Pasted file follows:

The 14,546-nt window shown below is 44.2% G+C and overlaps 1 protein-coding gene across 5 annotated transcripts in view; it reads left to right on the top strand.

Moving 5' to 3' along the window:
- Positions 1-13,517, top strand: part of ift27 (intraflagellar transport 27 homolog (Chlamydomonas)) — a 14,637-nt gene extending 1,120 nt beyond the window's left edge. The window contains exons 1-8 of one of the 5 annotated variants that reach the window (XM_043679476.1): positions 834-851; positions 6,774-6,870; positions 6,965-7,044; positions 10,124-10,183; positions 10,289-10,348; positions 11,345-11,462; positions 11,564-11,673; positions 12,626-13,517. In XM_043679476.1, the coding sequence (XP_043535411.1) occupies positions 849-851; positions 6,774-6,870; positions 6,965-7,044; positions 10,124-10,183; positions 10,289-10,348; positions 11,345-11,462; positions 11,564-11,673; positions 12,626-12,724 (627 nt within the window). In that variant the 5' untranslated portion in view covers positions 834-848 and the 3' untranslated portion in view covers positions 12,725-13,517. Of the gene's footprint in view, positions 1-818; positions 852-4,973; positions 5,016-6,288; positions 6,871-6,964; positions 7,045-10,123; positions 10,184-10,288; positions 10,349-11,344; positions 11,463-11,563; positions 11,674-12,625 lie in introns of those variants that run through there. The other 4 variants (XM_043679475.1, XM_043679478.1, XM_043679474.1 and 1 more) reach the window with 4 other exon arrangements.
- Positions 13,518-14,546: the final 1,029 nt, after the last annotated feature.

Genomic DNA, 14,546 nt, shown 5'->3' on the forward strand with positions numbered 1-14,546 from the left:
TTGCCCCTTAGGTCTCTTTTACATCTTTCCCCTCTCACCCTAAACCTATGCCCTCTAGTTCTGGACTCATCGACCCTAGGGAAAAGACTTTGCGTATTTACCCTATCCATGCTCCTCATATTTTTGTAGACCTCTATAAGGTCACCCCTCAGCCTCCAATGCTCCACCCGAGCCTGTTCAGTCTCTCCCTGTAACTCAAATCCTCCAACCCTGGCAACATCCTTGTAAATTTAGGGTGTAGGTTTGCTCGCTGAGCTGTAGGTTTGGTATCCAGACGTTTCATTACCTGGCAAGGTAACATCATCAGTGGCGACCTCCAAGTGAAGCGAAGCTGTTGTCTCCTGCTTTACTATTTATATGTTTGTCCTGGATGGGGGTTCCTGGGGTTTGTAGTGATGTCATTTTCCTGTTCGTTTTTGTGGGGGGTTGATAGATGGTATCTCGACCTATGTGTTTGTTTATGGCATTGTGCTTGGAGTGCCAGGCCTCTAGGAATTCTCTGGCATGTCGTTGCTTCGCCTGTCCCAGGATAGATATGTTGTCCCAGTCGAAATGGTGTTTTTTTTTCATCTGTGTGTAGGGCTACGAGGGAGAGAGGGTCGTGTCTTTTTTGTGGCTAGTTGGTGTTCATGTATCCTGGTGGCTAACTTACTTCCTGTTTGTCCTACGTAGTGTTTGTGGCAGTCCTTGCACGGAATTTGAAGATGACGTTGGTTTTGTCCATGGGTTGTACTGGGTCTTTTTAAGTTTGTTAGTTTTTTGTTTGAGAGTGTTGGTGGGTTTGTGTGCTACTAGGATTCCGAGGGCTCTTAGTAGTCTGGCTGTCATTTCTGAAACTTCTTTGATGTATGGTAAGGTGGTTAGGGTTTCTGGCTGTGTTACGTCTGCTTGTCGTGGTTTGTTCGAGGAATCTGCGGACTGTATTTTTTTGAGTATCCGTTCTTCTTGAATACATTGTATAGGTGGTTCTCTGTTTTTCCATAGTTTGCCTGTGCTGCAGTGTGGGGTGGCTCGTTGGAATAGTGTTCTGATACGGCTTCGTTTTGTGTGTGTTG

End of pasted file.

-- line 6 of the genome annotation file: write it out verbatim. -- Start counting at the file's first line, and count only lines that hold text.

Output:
TTGCCCCTTAGGTCTCTTTTACATCTTTCCCCTCTCACCCTAAACCTATGCCCTCTAGTTCTGGACTCATCGACCCTAGGGAAAAGACTTTGCGTATTTACCCTATCCATGCTCCTCATATTTTTGTAGACCTCTATAAGGTCACCCCTCAGCCTCCAATGCTCCACCCGAGCCTGTTCAGTCTCTCCCTGTAACTCAAATCCTCCAACCCTGGCAACATCCTTGTAAATTTAGGGTGTAGGTTTGCTCGCTGAGCTGTAGGTTTGGTATCCAGACGTTTCATTACCTGGCAAGGTAACATCATCAGTGGCGACCTCCAAGTGAAGCGAAGCTGTTGTCTCCTGCTTTACTATTTATATGTTTGTCCTGGATGGGGGTTCCTGGGGTTTGTAGTGATGTCATTTTCCTGTTCGTTTTTGTGGGGGGTTGATAGATGGTATCTCGACCTATGTGTTTGTTTATGGCATTGTGCTTGGAGTGCCAGGCCTCTAGGAATTCTCTGGCATGTCGTTGCTTCGCCTGTCCCAGGATAGATATGTTGTCCCAGTCGAAATGGTGTTTTTTTTTCATCTGTGTGTAGGGCTACGAGGGAGAGAGGGTCGTGTCTTTTTTGTGGCTAGTTGGTGTTCATGTATCCTGGTGGCTAACTTACTTCCTGTTTGTCCTACGTAGTGTTTGTGGCAGTCCTTGCACGGAATTTGAAGATGACGTTGGTTTTGTCCATGGGTTGTACTGGGTCTTTTTAAGTTTGTTAGTTTTTTGTTTGAGAGTGTTGGTGGGTTTGTGTGCTACTAGGATTCCGAGGGCTCTTAGTAGTCTGGCTGTCATTTCTGAAACTTCTTTGATGTATGGTAAGGTGGTTAGGGTTTCTGGCTGTGTTACGTCTGCTTGTCGTGGTTTGTTCGAGGAATCTGCGGACTGTATTTTTTTGAGTATCCGTTCTTCTTGAATACATTGTATAGGTGGTTCTCTGTTTTTCCATAGTTTGCCTGTGCTGCAGTGTGGGGTGGCTCGTTGGAATAGTGTTCTGATACGGCTTCGTTTTGTGTGTGTTG